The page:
Three issues, arising from the complete lack of a longitudinal dimension in our data, need to be discussed. First, the theoretical model implies the consideration of share ownership at time t for individuals observed at time /+7, while we define the groups on the basis of estimated probabilities of ownership. Second, while the groups are defined consistendy for an}7 two subsequent periods, so that the definition of ‘consumption growth’ makes sense, group membership changes when considering different observations (over time) for the rate of consumption growth. Third, estimating the IMRS in equation (9) involves some aggregation problems that cannot be fully resolved given the lack of a longitudinal dimension. We discuss each of these issues in turn.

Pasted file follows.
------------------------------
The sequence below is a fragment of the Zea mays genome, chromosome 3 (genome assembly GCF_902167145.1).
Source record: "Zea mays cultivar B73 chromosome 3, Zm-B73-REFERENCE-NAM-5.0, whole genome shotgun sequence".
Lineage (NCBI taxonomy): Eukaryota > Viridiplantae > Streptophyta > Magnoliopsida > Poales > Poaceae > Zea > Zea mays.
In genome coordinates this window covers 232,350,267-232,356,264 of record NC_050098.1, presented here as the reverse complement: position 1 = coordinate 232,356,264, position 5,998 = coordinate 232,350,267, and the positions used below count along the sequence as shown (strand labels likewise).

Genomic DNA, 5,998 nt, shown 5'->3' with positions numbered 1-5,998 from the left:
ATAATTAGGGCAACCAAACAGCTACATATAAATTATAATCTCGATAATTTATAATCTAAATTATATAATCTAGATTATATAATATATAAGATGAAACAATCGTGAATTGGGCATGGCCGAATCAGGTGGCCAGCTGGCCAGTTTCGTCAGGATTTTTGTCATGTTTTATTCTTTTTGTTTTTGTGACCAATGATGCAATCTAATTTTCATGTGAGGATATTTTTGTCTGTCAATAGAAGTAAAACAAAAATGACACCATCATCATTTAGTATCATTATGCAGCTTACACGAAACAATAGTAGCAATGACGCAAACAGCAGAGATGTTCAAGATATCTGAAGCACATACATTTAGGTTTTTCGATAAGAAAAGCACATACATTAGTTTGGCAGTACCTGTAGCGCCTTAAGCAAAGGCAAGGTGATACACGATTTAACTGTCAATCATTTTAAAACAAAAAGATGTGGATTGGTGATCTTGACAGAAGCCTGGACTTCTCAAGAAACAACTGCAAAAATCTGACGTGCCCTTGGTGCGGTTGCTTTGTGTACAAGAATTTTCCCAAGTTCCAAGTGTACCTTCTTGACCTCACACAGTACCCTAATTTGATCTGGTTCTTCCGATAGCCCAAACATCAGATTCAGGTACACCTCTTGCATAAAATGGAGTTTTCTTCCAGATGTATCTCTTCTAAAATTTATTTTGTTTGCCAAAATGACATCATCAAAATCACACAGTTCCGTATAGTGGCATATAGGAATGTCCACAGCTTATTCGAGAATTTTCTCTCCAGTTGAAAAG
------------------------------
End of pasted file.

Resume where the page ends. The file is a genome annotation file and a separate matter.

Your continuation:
where d is a dummy indicating share ownership and the subscript i indicates that the expectation is taken over the cross sectional dimension. But with repeated cross sections we are unable to compute the first of the two terms on the right hand side of equation (11). Having estimated a model for the probability of ownership, it might be tempting to weight individual log consumption at t and t+1 by the estimated probabilities. That is, one would approximate the right hand side of equation (11) by £;n Ct+lE[dt\zt 11 – £Д1п CtE[dt\zt]], where ^ denotes the vector of variables used to model the probability of ownership. This procedure would only be appropriate if share ownership at t and log consumption at /+/, conditional on ^ were uncorrelated, an assumption which is obviously not tenable.